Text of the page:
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Big city, small beer: Seattle

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Noble Fir

Seven charming Emerald City spots that make Seattle’s booming beer community feel close-knit.

By Tyler Guthrie

Fremont Brewing

Adjacent to the “center of the universe” in Seattle’s funky Fremont neighborhood, this warehouse brewery and urban, kid-friendly beer garden has quickly become the nucleus for the area’s socially conscious residents. In the taproom, bleacher seats and a 16-foot-long communal table made from reclaimed barn wood by a local artisan bring strangers together. In the brewery, longtime environmentalist Matt Lincecum and his team use Washington-grown barley and hops to brew beers that directly support American troops in need, organic hop research and other worthy causes. But what keeps Seattleites in Fremont’s orbit are limited-release, barrel-aged bottles like The Bourbon Abominable winter ale and the Kentucky Dark Star imperial oatmeal stout, which sell out in days and rarely make it beyond city limits. With a warehouse soon to be stocked with more than 400 whiskey and wine barrels, these rarities may slowly start making their way beyond the taproom fridge.

Black Raven Brewery

When Beaux Bowman opened this small suburban watering hole in 2009, drinkers on the east side of Lake Washington finally got a beer destination to call their own. Now, its hard-to-find Wisdom Seeker double IPA (known ’round here to give Pliny the Elder a run for its money) and annual bourbon-barrel-aged beauty La Petite Mort make Black Raven one of the best reasons to cross the lake.

The Wurst Place

Local 360

Never the same place twice, this beer garden/sausage emporium rotates its menu of (mostly) locally made sausages fast, and its 23 taps even faster. Formerly an outdoors store, the wood-clad South Lake Union space just needed some gnome statuettes and elbow grease; now, it’s the perfect nook to cozy up with an elk-cheddar-jalapeño link and a fresh-from-Bavaria Maisel’s Weiss.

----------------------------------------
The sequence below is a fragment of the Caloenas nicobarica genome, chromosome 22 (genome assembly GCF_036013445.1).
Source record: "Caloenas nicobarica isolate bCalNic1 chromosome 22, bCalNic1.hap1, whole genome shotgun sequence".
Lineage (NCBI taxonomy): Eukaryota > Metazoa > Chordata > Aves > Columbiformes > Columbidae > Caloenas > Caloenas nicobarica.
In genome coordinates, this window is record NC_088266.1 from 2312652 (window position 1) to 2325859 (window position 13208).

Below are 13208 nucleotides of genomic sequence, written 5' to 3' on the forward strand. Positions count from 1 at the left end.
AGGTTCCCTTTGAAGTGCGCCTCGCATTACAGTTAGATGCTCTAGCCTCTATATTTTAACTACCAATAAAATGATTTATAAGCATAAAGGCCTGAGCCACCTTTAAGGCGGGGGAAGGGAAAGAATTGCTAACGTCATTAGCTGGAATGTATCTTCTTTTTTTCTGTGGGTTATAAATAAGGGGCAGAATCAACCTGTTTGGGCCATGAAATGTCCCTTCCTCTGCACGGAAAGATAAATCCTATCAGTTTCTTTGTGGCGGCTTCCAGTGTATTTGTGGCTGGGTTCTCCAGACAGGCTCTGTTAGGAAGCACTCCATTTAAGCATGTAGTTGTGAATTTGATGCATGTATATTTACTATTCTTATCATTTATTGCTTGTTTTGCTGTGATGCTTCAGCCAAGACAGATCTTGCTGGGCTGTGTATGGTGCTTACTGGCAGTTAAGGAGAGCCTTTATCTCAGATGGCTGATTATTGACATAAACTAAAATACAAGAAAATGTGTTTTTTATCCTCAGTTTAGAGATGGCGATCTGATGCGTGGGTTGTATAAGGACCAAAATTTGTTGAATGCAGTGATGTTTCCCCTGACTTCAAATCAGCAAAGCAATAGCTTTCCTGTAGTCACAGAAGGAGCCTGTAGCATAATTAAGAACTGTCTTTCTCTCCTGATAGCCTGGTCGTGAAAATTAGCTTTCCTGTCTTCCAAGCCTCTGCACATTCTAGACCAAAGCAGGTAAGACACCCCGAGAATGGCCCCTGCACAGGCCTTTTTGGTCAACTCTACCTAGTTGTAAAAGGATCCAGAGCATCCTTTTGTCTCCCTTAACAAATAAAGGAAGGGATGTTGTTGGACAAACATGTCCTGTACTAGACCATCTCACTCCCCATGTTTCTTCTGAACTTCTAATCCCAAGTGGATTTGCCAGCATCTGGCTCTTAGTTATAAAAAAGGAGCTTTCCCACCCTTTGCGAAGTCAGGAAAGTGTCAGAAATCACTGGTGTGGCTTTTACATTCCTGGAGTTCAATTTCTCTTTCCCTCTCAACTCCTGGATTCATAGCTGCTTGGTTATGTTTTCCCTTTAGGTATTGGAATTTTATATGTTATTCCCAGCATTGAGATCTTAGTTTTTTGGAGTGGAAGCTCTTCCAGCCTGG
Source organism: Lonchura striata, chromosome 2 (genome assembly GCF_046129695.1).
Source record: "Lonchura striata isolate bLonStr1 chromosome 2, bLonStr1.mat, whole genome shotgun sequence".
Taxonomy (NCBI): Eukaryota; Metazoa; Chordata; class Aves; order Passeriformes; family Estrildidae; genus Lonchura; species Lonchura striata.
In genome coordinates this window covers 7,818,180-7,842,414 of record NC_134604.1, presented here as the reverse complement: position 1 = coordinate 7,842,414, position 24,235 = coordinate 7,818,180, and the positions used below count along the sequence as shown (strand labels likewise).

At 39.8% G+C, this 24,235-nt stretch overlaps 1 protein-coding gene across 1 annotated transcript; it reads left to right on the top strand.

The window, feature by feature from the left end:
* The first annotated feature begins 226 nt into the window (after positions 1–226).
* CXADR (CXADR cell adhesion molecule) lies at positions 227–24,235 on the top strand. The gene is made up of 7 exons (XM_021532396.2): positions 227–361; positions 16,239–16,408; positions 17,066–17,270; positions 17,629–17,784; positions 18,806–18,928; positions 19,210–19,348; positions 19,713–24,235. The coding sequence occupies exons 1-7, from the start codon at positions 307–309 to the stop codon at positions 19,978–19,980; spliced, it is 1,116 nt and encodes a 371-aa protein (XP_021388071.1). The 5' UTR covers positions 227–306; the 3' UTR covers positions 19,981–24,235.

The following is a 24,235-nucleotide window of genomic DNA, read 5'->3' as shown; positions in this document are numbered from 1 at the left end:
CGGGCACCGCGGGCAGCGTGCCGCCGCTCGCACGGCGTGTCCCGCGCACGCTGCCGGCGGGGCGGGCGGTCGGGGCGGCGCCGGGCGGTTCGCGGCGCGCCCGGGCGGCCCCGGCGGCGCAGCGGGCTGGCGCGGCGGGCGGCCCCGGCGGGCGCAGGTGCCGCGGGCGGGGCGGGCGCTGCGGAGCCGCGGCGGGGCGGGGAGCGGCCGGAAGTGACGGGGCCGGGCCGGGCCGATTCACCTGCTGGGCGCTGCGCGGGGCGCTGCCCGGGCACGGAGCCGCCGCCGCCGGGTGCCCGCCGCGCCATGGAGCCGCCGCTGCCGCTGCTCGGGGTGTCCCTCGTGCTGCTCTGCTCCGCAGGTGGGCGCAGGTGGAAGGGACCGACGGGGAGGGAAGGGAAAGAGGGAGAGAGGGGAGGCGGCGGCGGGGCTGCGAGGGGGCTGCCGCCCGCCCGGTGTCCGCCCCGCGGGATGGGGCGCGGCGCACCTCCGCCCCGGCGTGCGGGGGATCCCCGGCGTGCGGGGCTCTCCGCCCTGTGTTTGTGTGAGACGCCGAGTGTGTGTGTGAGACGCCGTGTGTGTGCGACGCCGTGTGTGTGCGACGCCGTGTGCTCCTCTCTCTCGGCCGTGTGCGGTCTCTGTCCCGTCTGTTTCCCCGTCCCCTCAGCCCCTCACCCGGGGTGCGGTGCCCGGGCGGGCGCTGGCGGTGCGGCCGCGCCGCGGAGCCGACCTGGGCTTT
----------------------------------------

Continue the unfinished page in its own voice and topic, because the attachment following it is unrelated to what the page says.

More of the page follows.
Schooner Exact Brewing

Since setting up shop in an industrial loft five and a half years ago, this onetime nanobrewery in Seattle’s SoDo neighborhood has gone micro after developing an impressive reputation for brewing unique house IPAs for restaurateurs like Seattle icon Tom Douglas, plus its own Yakima-hopped delight, 3 Grid IPA. Head to Schooner’s tasting room to try the regulas, or dip into creations from the innovative sour barrel program.

Bluebird Microcreamery and Microbrewery

One of the city’s newest breweries is one of the easiest to overlook, being stuffed into the diminutive basement of a Greenwood ice cream shop. A two-barrel system turns out ice-cream-friendly beers that serve as fodder for floats (think smoked porter over scoops of maple) and bases for new ice creams like chocolate and coconut porter.

Local 360

You can’t walk an Emerald City block without spotting a “sustainable” eatery, but this Belltown farm-to-table restaurant takes the concept to new heights, sourcing 90 percent of its ingredients from within a 360-mile radius of the city. Naturally, the bottles, cans and drafts hail from close by, too, and the house Local 360 Lager is brewed by Alpine Brewing in Oroville, Wash. Occasional beer dinners showcase the delicious brew of regional favorites, including Odin Brewing and Hopworks Urban Brewery.

Noble Fir

Seattle’s thirsty explorers can take down a local pint and plot their next global adventure at this Ballard Avenue pub. Noble Fir pours an eclectic mix of regional drafts—think Snipes Mountain Vernita Brown and Tieton’s bourbon barrel-aged cider—and houses more than 300 local, regional and international travel books, laminated trail guides and atlases.


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